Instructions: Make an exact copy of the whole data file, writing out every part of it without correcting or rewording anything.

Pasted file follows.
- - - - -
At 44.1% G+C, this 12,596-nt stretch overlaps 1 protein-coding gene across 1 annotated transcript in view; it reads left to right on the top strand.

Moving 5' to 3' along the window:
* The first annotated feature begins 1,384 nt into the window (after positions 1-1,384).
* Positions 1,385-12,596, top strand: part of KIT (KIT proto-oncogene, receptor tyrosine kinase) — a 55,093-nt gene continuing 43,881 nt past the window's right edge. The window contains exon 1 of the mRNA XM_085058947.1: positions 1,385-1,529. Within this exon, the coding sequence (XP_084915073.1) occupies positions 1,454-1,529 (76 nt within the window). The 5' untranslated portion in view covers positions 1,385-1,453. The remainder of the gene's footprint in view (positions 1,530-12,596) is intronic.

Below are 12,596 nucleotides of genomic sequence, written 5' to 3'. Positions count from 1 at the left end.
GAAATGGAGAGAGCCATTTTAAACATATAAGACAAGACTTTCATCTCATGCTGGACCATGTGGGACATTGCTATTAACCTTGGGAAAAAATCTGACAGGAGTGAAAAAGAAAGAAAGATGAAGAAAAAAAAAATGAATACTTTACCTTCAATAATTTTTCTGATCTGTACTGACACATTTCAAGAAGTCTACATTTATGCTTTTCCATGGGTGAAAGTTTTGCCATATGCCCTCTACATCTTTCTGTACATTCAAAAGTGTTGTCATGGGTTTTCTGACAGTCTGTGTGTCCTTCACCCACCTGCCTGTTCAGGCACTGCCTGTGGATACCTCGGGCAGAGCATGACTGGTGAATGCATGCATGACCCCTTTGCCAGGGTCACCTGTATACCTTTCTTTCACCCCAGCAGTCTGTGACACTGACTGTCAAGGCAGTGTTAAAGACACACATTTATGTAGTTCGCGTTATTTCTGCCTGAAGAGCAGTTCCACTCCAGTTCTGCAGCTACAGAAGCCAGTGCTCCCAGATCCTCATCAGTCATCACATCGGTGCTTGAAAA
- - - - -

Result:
At 44.1% G+C, this 12,596-nt stretch overlaps 1 protein-coding gene across 1 annotated transcript in view; it reads left to right on the top strand.

Moving 5' to 3' along the window:
* The first annotated feature begins 1,384 nt into the window (after positions 1-1,384).
* Positions 1,385-12,596, top strand: part of KIT (KIT proto-oncogene, receptor tyrosine kinase) — a 55,093-nt gene continuing 43,881 nt past the window's right edge. The window contains exon 1 of the mRNA XM_085058947.1: positions 1,385-1,529. Within this exon, the coding sequence (XP_084915073.1) occupies positions 1,454-1,529 (76 nt within the window). The 5' untranslated portion in view covers positions 1,385-1,453. The remainder of the gene's footprint in view (positions 1,530-12,596) is intronic.

Below are 12,596 nucleotides of genomic sequence, written 5' to 3'. Positions count from 1 at the left end.
GAAATGGAGAGAGCCATTTTAAACATATAAGACAAGACTTTCATCTCATGCTGGACCATGTGGGACATTGCTATTAACCTTGGGAAAAAATCTGACAGGAGTGAAAAAGAAAGAAAGATGAAGAAAAAAAAAATGAATACTTTACCTTCAATAATTTTTCTGATCTGTACTGACACATTTCAAGAAGTCTACATTTATGCTTTTCCATGGGTGAAAGTTTTGCCATATGCCCTCTACATCTTTCTGTACATTCAAAAGTGTTGTCATGGGTTTTCTGACAGTCTGTGTGTCCTTCACCCACCTGCCTGTTCAGGCACTGCCTGTGGATACCTCGGGCAGAGCATGACTGGTGAATGCATGCATGACCCCTTTGCCAGGGTCACCTGTATACCTTTCTTTCACCCCAGCAGTCTGTGACACTGACTGTCAAGGCAGTGTTAAAGACACACATTTATGTAGTTCGCGTTATTTCTGCCTGAAGAGCAGTTCCACTCCAGTTCTGCAGCTACAGAAGCCAGTGCTCCCAGATCCTCATCAGTCATCACATCGGTGCTTGAAAA